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How To Manage Your Credit Card Debt

Credit card debt can be like the fog. You hardly notice it until you suddenly realize it’s enveloped you. If you’re wandering around in a fog of debt, don’t despair. The Federal Trade Commission’s website has some good information about paying down credit card debt. What it basically boils down to is:

• Always make more than the minimum payment

• Pay cash as much as possible

• Keep credit card usage under control

• Review your statements

• Keep your credit cards secure

Let’s take these one at a time with some real-world examples.

Why you need to make more than just your minimum payments

For the sake of an example let’s assume that you have a balance of $1500 on a credit card that has a 19% interest rate. If you pay just the minimum each month and it’s 4% of your outstanding balance, you’ll begin by paying $60. At this rate, you will have 106 payments and it will require 26 years to pay off your entire balance. And you will end up paying more than $889 in extra interest. This assumes that you charge nothing else on that credit card and that you are hit with no fees such as for late payments.

Another example

Here’s another example of why you need to make more than your minimum monthly payments. In this case, let’s say say that your minimum payment is 2.5% of your balance owed. Your initial payment will be $37.58 and it will be almost 35 years before you get that $1500 paid off. Plus, you will pay $2138 in interest alone.

Pay cash is much as possible

The best thing you can do to keep credit card debt under control is hide those credit cards in a drawer or have a relative hold on to them and pay cash for as many of your purchases as possible. When you do use one of your cards, make sure that you can pay off whatever you’ve charged at the end of the month. Where people generally get in trouble is when they start carrying their balances forward from month to month.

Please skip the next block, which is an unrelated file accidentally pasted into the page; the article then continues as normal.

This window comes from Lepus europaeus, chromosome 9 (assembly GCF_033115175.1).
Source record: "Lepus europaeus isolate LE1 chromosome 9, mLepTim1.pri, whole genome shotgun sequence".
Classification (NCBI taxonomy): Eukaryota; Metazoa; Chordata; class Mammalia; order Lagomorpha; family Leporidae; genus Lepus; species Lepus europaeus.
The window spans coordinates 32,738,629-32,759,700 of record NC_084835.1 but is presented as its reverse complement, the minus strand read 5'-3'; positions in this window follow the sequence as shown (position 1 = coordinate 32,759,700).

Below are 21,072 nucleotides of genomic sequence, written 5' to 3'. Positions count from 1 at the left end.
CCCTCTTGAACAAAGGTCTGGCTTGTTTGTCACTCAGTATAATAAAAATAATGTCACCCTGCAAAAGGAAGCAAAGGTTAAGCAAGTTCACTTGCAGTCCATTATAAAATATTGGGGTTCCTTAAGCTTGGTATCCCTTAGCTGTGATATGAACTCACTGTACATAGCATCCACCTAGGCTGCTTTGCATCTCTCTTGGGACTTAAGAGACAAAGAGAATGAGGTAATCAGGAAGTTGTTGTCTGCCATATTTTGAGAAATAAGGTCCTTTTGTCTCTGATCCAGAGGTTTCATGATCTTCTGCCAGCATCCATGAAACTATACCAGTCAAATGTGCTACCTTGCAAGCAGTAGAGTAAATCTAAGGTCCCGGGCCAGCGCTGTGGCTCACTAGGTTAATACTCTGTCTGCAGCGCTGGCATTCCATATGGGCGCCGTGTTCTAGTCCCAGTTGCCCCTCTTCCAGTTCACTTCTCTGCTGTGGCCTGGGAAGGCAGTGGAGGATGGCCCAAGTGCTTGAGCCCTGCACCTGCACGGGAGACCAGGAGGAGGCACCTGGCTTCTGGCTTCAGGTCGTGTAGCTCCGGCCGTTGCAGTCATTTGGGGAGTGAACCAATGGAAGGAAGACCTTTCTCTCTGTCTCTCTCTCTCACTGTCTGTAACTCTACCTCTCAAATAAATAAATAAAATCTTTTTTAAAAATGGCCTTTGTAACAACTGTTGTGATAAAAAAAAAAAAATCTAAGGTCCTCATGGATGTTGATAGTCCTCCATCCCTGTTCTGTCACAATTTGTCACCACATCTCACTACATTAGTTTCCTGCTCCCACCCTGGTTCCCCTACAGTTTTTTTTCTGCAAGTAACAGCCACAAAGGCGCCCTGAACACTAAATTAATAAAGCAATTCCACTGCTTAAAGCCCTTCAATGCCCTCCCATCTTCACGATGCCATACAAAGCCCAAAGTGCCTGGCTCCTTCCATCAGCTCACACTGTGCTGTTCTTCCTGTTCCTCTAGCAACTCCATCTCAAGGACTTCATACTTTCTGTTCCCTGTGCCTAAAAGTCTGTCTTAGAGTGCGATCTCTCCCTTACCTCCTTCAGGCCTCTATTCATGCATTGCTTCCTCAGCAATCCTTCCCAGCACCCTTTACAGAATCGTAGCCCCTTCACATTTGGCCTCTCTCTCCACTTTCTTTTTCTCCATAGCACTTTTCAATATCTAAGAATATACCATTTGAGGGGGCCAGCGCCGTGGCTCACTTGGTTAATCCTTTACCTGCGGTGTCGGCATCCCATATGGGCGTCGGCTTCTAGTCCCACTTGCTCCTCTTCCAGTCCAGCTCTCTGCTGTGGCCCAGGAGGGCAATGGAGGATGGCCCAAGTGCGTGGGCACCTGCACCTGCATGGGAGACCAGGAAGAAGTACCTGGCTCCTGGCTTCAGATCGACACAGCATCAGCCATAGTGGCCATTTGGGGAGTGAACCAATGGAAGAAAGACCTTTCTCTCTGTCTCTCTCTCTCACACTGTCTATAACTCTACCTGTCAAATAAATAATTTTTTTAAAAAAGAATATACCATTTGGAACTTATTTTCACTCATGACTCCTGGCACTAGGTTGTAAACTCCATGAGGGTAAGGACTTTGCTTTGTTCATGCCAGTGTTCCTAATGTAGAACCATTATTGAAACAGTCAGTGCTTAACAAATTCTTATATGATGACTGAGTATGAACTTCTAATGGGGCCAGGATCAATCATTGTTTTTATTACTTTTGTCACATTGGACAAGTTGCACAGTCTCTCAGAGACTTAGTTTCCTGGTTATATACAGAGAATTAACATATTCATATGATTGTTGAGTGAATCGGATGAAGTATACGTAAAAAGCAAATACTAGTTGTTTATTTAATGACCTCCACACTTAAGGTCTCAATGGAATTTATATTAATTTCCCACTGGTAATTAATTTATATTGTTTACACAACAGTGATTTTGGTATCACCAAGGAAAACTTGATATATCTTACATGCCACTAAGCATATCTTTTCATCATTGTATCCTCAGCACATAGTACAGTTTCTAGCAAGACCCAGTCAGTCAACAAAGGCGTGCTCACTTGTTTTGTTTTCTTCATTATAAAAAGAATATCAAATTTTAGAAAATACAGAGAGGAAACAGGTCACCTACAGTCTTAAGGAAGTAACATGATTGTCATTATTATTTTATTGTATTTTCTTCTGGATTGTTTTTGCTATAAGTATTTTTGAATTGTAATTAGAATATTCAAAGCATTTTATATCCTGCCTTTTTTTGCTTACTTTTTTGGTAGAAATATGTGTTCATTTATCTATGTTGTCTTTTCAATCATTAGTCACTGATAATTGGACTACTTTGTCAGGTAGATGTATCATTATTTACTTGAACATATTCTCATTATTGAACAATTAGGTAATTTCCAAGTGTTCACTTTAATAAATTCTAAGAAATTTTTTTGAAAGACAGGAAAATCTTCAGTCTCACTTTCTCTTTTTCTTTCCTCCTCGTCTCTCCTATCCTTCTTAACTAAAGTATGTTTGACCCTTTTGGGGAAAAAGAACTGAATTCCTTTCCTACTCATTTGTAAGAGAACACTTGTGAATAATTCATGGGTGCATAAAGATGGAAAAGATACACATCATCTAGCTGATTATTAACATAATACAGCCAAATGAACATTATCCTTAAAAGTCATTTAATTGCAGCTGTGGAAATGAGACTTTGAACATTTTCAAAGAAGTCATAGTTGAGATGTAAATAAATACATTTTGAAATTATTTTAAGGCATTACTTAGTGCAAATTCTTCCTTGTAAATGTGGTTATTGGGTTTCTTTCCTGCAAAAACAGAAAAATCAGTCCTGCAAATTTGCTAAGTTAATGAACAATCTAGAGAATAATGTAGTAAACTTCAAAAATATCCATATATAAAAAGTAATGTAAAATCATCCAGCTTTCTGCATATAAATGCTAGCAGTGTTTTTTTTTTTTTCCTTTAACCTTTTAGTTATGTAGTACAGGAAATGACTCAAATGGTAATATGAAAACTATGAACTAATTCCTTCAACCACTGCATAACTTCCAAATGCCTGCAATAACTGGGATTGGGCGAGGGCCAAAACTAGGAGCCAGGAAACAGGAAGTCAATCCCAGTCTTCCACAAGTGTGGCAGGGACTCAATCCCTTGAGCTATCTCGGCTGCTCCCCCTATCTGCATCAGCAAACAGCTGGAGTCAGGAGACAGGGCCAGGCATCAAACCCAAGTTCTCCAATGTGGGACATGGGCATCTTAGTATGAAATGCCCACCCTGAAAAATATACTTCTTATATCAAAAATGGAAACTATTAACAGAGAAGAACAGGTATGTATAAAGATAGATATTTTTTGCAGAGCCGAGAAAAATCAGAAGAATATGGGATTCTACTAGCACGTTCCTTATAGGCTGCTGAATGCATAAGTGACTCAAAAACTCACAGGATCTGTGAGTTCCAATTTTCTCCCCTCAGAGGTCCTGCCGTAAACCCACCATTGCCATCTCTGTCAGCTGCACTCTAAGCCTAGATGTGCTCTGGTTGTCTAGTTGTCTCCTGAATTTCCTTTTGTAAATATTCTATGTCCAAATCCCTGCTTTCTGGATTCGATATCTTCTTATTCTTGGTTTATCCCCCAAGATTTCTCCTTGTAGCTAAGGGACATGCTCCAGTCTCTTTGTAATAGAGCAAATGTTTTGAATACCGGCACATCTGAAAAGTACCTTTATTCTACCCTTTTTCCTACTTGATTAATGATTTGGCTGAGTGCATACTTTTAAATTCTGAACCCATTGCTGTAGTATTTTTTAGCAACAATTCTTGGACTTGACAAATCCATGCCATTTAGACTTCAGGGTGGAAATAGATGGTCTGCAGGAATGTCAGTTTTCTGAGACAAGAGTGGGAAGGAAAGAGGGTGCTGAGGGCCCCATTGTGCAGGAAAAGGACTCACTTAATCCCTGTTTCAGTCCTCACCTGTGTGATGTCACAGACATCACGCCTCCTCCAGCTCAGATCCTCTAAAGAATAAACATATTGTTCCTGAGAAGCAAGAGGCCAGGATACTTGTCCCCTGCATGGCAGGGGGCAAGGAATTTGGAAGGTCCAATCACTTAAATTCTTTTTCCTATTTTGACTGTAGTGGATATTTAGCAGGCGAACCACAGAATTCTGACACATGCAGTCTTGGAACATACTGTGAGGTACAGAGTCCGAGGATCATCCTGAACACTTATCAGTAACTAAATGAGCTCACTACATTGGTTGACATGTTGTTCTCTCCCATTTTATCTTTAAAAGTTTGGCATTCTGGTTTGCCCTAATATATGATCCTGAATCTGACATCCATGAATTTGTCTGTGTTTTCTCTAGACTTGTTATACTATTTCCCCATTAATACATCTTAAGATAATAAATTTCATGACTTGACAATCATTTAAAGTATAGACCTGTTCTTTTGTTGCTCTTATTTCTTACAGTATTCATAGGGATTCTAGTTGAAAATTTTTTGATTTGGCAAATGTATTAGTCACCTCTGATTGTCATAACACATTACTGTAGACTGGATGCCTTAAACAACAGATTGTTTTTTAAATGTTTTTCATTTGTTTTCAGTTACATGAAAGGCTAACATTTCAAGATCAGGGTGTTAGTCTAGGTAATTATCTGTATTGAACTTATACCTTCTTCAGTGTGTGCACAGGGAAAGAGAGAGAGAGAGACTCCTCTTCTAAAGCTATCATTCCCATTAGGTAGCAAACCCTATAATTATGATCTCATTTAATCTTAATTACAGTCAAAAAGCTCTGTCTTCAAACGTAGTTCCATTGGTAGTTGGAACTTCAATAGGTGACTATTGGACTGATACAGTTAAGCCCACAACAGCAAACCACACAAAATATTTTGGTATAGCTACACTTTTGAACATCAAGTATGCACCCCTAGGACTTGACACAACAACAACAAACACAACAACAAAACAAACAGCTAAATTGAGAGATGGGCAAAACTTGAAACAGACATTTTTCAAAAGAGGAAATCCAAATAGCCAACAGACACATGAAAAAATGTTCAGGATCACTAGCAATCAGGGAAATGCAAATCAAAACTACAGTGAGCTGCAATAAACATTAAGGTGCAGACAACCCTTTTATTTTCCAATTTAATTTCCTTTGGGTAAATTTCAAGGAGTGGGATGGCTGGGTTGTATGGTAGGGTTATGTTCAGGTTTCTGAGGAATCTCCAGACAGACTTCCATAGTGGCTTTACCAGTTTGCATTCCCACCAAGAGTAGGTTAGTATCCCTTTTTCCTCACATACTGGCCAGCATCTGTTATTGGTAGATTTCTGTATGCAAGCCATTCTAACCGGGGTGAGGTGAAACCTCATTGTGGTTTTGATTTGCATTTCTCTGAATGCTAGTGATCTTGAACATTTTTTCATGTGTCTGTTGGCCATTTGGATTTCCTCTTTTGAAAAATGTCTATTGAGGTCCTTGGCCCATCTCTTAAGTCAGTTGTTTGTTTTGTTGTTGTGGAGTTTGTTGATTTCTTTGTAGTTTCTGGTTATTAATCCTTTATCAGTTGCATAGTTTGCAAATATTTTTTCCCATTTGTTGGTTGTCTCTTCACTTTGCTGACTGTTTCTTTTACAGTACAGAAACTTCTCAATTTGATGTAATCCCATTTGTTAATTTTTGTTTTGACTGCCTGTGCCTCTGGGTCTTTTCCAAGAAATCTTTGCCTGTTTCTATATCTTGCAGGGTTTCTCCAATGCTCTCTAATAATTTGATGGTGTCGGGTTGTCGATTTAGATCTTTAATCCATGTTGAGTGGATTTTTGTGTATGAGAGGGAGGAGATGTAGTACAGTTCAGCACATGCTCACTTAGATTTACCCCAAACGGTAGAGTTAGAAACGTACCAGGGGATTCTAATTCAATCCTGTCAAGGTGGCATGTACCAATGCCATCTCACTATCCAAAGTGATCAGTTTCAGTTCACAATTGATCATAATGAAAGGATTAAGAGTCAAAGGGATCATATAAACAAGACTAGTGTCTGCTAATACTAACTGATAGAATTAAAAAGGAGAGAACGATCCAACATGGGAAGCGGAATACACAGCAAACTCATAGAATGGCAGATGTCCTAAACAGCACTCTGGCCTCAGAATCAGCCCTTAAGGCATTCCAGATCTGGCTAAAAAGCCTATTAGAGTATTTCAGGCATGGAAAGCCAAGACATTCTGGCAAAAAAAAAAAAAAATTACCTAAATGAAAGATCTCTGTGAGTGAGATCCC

Keep your credit card usage under control

When you shop with a credit card, whether it’s in person or online, it’s very easy to buy things. All you need to do is

have the clerk swipe your credit card or give the company its number and presto! You’ve made a purchase. But it’s critical that you record those purchases. If you start making impulse or incidental purchases, your credit card debt can spin out of control before you’re even aware of it. Be sure to keep good records of all your spending.

Also, be sure to review your credit card statements every month. The credit card issuers are human and can make mistakes. If you find an error on one of your cards you need to report this immediately to the credit card company. This could be a mistake or you could be the victim of identity theft. Your statement should have information as to how to dispute a charge or charges. This should include the company’s telephone number. When you make purchases online, be sure to keep printouts with details of the transaction.

Keep your credit card secure

Identity theft is the fastest growing crime in America. We read a report recently that in 2011, there were 11.1 million Americans that were the victims of identity theft and the number has only gone up since then. Three states, Florida, Georgia and California, have the highest per capita rate for reporting identity theft. And 50% of all identity thefts involve utility, phone, bank and employment fraud.

Take  precautions

You can protect yourself from identity theft and here are some precautions you should always take.

• Never sign a blank charge slip.

• Never lend your card to anyone

• Never write your account number on a postcard or the outside of an evelope.

• Be careful about disclosing your account number over the phone unless you are sure the person you’re dealing with works for a reputable company.

• Carry only the cards you expect to use to minimize the damage of a potential loss or theft.

• Never fail to report stolen or lost credit cards, debit cards or charge cards to the card company as soon as you can. Then be sure to follow up by writing a letter to the card issuer with the number of your account, the date you first noticed that the card was missing and the date you reported the loss.

If you’d like to learn more tips about credit card security, watch this video.

Category: Credit

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